By Erik Harden, BWC Public Information Officer
With Thanksgiving just days away, Don Croy has a lot to be thankful for – most of all that he’s still here to celebrate it.
The 63-year-old business owner, father, and grandfather from Ottawa, Ohio, says going to a local safety council meeting in late February literally saved his life.
“I wouldn’t be talking with you today if I hadn’t gone to the meeting that day,” Croy said in a recent interview with BWC. “Without a doubt, it saved my life.”
On Feb. 27, Croy attended the monthly meeting hosted by the Safety Council of Putnam County. The guest speaker – local firefighter/paramedic Crystal Plumpe – gave a presentation about heart attacks in the workplace. After the meeting, Croy went about his workday as president of his landscaping business, Croy’s Mowing Ltd.
Timing is everything
Later that day, Croy, who serves as a trustee for Ottawa Township, was at home before the trustees’ meeting that night and felt like he had a case of heartburn, which was unusual for him.
With Plumpe’s presentation still fresh in his mind, he told his wife, Teresa, the symptoms weren’t going away and he might need to see a doctor. She took him to an emergency room a mile from their home.
While there, he suffered a full-blown heart attack, was placed in an ambulance and rushed to Mercy Health – St. Rita’s Medical Center in Lima.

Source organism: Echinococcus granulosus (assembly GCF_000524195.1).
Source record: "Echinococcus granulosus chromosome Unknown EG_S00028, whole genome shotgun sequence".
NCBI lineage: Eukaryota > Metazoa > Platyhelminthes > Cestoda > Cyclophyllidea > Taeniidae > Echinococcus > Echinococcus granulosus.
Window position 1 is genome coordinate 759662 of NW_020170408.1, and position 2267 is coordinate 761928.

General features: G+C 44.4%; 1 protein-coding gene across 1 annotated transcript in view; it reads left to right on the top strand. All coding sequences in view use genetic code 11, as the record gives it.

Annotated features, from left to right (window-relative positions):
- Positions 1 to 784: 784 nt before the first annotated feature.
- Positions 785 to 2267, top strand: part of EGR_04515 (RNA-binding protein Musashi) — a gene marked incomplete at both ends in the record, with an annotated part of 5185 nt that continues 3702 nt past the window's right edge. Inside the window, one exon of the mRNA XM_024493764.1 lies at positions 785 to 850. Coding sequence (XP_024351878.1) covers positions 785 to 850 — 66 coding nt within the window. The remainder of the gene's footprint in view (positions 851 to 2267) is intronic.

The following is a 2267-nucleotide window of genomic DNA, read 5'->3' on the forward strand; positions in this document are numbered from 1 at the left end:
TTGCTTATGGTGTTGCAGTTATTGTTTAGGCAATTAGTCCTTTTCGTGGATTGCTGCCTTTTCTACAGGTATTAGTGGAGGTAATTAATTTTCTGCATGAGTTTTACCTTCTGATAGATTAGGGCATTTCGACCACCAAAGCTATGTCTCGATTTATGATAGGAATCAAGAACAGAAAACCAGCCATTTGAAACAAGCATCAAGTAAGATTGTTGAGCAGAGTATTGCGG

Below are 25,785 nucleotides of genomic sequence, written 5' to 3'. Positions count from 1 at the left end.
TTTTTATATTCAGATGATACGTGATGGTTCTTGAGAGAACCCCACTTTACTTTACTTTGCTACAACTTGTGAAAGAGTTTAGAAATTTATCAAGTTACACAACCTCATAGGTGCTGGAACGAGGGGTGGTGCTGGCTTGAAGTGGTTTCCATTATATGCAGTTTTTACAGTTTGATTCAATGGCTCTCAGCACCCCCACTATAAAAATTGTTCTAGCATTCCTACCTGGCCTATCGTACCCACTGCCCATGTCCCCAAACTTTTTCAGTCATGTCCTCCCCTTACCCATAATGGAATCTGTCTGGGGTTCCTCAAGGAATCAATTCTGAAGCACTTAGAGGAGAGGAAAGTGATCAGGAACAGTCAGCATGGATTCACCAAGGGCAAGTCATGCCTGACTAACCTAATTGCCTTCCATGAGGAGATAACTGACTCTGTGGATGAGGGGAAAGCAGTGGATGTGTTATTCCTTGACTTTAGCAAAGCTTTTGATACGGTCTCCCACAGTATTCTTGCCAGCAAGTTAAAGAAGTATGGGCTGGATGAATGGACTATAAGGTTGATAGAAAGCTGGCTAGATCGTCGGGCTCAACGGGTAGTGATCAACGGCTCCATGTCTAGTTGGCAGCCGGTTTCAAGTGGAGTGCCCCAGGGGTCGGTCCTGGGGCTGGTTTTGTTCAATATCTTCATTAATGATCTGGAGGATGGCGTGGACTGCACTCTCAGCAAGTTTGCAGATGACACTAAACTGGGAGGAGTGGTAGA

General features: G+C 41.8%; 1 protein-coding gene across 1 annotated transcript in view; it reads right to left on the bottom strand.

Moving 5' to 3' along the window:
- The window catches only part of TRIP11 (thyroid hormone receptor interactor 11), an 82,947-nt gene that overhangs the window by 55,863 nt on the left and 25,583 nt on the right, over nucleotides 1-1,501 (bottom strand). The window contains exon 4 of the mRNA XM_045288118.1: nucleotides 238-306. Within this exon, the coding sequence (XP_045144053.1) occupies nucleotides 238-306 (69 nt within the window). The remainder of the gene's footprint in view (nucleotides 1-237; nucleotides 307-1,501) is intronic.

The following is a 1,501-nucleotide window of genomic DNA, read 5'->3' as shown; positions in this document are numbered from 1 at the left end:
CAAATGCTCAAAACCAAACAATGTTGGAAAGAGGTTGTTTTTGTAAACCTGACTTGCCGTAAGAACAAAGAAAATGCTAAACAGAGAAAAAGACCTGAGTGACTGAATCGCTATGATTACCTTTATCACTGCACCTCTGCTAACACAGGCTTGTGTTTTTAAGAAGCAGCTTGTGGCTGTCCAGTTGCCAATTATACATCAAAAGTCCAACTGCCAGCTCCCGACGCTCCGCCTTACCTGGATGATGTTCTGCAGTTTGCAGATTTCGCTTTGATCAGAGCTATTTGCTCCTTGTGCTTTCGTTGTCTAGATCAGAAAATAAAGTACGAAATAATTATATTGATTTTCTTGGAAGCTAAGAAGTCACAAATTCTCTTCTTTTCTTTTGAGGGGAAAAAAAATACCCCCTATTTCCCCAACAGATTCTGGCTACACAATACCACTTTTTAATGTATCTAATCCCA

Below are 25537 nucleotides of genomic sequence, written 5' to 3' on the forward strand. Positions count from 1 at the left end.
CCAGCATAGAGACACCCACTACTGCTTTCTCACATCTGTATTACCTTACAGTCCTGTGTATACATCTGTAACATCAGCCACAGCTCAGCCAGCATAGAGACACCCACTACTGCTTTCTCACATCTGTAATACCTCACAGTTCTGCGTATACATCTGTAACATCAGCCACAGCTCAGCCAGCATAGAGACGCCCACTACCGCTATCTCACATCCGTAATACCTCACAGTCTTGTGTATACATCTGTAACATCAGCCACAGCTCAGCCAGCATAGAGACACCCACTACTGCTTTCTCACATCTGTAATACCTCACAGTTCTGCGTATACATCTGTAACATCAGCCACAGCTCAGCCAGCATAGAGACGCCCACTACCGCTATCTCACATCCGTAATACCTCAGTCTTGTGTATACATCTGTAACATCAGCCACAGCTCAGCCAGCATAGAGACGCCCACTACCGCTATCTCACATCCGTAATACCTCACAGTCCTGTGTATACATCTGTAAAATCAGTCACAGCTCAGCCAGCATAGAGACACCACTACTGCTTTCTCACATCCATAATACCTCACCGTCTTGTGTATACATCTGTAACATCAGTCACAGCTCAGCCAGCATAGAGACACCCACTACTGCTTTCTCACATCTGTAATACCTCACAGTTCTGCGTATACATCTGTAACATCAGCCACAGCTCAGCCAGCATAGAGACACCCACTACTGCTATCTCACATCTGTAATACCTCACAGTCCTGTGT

“In the ambulance I was fighting for every breath. I was trying to keep my eyes open,” he recalled. “I closed my eyes briefly and when I opened them, one of the medics was standing over me with shock paddles.”
Upon arrival at the hospital, he was taken immediately to surgery and received a heart stent. After a few days of recovery, he returned to the office and began easing himself back into running his business.
“When you go to a seminar, you’ll always learn at least one thing,” said Croy. “That morning I learned if you think you’re having a heart attack, don’t wait to get help. Eleven hours later, that knowledge is what kept me from dying. Who would have known?”
Plumpe said she’s just glad Croy took what he had just learned and realized not to downplay his symptoms.
“He told me that before my class, he would have told himself to ‘man up’ and ignore his signs and symptoms,” she recalled. “Based on what he told me happened that evening after my class, he probably wouldn’t be alive today if he would have ignored what his body was telling him.”
Amy Sealts, director of economic development for Putnam County and the safety council’s coordinator, vividly remembers the conversation she had with Croy after his heart attack and recovery.
“He was emotional when I talked to him the day after the heart attack,” Sealts recalled. “I remember him saying, ‘That lady saved my life.’ I still get goosebumps when I think about it.”
Thankful to still be here
A week and a half after his ordeal, Croy made an emotional visit to the Bath Township Fire Department, where Plumpe works as a platoon chief, to thank her for saving his life.
“In the fire and EMS profession, we rarely get to meet those that we impact in a positive way, after the fact,” said Plumpe. “The few times that we do, we treasure. To see Don face to face and hear him say that I saved his life was pretty amazing.”
Months later, Croy still thinks about his brush with death and how fortunate he is to be alive.
“It really hits me when I see my sons and my grandkids,” he explained. “I’ve always appreciated my life, but I appreciate it more now. I’ve always looked at the roses, but now I take the time to smell them, too.”